There has been lots written and studied about the changing buying process, and how that affects the type of salespeople you need to adapt and match the times. What’s not talked about is the changing role of the sales leader.
The modern sales leader has a whole different profile than the sales leader of the past. While sales teams will continue to be made up of folks who know how to uncover pain and build value, the leader is someone who has an operational and metrics-oriented mindset.
Old School vs. Modern Sales Leaders
Name: The Old School Sales Leader
Nickname: The Gunslinger
Short Bio: The VP of Sales of old was someone who generally climbed the ranks through sales, closed lots of big deals, did steak dinners, went to golf outings and racked up a whole bunch of frequent flyer miles.
Hiring Habits: They’d hire for salespeople who were “door knockers,” could walk into a sales territory with a Rolodex and could “bag the elephant.”
Key Metrics: Internal sales meetings were all about what’s closing this month, and if a salesperson wasn’t performing they were told they needed to start hitting quota or they were out. A performance assessment only went so far as looking at the total size of the pipeline and doing some ride-alongs. A CRM system was something management wanted and only used to keep track of what was about to close and maybe house client contact names.
Management Tactics: In the old days, it was easy for a sales leader to manage it all. Notebooks, sticky notes and your Franklin Planner were pretty much all you needed. The office whiteboard was a savior because you could post up this month’s sales results, rank out sales performance and write “the number” up on the top so everyone knew the goal.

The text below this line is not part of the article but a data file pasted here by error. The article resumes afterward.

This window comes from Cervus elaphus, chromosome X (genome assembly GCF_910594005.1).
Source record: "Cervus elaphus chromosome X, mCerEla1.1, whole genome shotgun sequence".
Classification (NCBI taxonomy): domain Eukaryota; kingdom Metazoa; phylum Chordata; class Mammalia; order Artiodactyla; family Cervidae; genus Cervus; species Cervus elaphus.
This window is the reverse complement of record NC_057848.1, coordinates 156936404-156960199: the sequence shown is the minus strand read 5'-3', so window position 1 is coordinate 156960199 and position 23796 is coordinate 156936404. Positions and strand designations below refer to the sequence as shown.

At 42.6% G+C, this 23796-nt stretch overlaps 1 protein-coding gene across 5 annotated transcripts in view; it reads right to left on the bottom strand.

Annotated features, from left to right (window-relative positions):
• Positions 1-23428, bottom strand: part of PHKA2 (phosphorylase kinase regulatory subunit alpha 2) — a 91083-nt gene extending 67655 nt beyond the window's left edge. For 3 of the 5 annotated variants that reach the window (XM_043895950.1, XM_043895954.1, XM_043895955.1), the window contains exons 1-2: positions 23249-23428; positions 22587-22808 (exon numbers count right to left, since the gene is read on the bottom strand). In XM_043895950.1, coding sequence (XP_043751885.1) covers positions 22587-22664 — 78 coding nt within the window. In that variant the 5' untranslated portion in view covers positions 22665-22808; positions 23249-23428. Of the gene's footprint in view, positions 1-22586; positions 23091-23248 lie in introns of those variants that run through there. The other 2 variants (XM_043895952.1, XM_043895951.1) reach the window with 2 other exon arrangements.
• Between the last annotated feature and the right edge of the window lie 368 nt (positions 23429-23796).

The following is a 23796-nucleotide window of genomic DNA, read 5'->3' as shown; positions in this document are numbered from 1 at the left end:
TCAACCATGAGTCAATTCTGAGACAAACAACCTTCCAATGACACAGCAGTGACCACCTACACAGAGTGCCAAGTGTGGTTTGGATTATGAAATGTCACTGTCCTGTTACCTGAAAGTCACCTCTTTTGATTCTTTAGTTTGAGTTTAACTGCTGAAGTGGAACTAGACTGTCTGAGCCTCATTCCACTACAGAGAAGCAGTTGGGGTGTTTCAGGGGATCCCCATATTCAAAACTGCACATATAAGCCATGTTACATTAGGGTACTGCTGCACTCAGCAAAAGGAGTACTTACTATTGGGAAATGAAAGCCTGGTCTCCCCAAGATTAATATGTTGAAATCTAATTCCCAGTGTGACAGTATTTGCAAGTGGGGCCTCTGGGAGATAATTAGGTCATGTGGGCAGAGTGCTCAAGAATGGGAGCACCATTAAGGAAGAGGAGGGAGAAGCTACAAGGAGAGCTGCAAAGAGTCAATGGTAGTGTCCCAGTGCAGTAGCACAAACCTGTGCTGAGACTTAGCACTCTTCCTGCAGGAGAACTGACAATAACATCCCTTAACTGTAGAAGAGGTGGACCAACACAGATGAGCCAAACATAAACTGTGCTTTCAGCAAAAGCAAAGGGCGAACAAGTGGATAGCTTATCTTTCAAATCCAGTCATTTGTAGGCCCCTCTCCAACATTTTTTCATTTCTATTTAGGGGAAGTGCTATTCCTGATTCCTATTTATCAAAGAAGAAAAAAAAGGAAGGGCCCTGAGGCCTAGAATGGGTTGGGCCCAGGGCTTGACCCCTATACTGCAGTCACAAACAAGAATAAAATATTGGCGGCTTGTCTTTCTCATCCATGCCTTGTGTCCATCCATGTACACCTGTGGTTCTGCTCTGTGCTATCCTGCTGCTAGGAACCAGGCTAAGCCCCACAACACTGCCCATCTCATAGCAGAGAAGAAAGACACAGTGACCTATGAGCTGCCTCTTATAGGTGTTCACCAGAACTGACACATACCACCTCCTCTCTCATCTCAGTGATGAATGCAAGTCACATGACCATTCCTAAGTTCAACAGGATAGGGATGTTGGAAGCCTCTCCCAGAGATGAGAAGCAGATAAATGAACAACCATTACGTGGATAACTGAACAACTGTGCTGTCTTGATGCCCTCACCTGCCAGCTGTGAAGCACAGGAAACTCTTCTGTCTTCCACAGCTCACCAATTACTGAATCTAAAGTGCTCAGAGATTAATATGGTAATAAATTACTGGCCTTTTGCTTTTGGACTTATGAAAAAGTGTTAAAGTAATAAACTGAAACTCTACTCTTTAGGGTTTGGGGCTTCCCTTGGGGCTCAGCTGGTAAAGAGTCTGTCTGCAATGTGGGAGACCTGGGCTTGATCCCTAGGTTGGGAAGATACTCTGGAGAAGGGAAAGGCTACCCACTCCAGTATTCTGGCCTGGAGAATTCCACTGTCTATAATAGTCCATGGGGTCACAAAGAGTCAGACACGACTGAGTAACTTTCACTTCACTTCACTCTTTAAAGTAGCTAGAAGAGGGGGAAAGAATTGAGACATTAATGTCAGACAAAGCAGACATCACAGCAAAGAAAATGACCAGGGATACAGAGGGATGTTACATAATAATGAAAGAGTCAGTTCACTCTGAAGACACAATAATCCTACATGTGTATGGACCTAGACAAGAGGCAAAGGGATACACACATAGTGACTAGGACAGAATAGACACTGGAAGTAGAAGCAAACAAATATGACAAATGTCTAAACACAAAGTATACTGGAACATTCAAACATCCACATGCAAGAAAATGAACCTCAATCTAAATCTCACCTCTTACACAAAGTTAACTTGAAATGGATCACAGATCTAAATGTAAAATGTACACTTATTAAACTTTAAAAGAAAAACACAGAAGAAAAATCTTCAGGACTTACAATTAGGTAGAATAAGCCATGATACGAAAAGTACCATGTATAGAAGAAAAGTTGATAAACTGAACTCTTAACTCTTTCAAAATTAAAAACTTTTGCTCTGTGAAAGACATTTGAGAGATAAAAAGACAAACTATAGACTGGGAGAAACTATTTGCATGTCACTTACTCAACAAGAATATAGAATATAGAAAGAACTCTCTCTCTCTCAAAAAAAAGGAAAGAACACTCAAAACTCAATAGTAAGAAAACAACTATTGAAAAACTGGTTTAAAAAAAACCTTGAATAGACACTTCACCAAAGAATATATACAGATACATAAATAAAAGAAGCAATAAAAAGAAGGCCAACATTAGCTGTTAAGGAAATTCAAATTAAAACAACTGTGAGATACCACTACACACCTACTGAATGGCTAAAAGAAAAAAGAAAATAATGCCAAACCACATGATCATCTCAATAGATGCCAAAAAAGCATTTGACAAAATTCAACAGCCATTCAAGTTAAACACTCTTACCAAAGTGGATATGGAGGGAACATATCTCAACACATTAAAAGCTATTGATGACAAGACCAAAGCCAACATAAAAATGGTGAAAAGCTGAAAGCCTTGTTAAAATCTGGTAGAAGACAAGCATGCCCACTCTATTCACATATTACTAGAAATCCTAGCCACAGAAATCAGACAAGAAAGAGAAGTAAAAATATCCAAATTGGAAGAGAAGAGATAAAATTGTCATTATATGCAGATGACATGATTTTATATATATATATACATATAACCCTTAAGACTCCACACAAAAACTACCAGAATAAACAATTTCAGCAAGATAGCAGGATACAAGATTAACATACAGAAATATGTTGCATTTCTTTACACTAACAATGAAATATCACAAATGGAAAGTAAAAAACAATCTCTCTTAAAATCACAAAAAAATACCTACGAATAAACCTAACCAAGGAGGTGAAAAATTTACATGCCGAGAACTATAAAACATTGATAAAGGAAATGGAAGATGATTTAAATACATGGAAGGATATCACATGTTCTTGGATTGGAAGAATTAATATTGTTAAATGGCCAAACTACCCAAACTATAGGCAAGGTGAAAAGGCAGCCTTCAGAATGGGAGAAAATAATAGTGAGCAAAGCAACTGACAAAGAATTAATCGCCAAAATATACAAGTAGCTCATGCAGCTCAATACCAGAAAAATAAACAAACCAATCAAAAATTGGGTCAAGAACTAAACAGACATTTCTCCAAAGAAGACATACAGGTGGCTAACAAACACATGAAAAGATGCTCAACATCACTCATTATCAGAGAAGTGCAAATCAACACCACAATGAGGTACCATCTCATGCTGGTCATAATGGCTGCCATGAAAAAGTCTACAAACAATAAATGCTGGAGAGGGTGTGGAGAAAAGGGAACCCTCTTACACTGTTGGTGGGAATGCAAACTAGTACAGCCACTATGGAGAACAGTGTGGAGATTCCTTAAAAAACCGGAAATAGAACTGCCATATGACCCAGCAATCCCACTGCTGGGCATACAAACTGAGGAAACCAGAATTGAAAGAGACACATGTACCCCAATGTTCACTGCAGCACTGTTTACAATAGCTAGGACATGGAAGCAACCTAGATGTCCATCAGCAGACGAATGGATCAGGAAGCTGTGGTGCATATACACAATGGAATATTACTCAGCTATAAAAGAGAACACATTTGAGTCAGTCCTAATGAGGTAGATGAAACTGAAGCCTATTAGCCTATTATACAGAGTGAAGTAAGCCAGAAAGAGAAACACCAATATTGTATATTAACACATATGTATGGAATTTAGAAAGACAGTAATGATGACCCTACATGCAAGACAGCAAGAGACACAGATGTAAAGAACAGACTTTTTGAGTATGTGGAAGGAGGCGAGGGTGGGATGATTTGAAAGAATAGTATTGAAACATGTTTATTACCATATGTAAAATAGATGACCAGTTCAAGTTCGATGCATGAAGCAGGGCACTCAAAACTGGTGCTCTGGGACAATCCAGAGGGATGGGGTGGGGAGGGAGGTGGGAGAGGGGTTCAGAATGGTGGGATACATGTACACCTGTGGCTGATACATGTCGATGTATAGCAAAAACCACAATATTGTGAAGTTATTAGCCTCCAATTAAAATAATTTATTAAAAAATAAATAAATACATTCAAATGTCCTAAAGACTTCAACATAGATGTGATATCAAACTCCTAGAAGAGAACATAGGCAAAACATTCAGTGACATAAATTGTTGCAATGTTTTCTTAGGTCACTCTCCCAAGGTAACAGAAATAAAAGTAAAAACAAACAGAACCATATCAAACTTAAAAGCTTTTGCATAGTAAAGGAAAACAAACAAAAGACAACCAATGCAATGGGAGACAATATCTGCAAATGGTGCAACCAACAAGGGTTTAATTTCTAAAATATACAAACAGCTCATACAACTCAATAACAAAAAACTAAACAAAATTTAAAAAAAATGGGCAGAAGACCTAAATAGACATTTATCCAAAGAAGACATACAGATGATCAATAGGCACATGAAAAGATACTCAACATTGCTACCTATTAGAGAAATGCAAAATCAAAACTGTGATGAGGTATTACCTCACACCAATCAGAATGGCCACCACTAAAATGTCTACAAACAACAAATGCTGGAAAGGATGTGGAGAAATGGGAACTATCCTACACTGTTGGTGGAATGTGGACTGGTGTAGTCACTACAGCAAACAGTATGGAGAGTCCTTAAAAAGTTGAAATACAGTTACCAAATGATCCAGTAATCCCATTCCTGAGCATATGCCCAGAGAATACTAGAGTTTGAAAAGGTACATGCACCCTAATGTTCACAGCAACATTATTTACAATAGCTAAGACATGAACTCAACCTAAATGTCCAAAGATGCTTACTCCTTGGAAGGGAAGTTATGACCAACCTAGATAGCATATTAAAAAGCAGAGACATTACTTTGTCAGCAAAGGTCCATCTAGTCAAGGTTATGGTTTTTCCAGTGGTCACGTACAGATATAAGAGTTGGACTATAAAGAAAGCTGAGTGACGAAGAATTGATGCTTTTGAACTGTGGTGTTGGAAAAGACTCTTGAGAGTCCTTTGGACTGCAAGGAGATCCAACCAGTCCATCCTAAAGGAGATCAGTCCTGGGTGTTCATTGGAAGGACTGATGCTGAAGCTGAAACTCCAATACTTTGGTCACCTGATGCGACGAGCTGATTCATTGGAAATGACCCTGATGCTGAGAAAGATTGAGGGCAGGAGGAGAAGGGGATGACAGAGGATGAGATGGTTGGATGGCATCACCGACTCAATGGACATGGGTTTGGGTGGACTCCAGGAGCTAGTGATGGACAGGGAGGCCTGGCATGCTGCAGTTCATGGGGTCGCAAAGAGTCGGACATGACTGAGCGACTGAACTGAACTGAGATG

Name: The Modern Sales Leader
Nickname: The Navy Seal
Short bio: The modern VP of Sales is coming from a different background – some may still come up through sales, but it’s those with a sharp operations mindset. Many of them come from unexpected backgrounds, like Amy Appleyard from Staples who was in finance and strategy before running inside sales, the fastest growing part of their business. Or Mark Roberge from HubSpot, who studied engineering at MIT before building the sales team at one of the fastest growing technology companies of our time.
Operational Style: The modern sales leader is hungry and competitive about crushing their sales number, but they dissect every part of the sales process, manage around metrics and fuse CRM into the sales process so deeply that it’s not a pain for salespeople to use – it’s just how they do their job. They have operations people at their right hand, define sales metrics and KPIs for every step of the sales process and are obsessing about conversion rates along the way. A salesperson’s weekly 1:1 still talks about what’s closing, but more time is spent on the behaviors and activities that will lead to sales results, and reviewing metrics so coaching can be focused around precise steps in the selling process.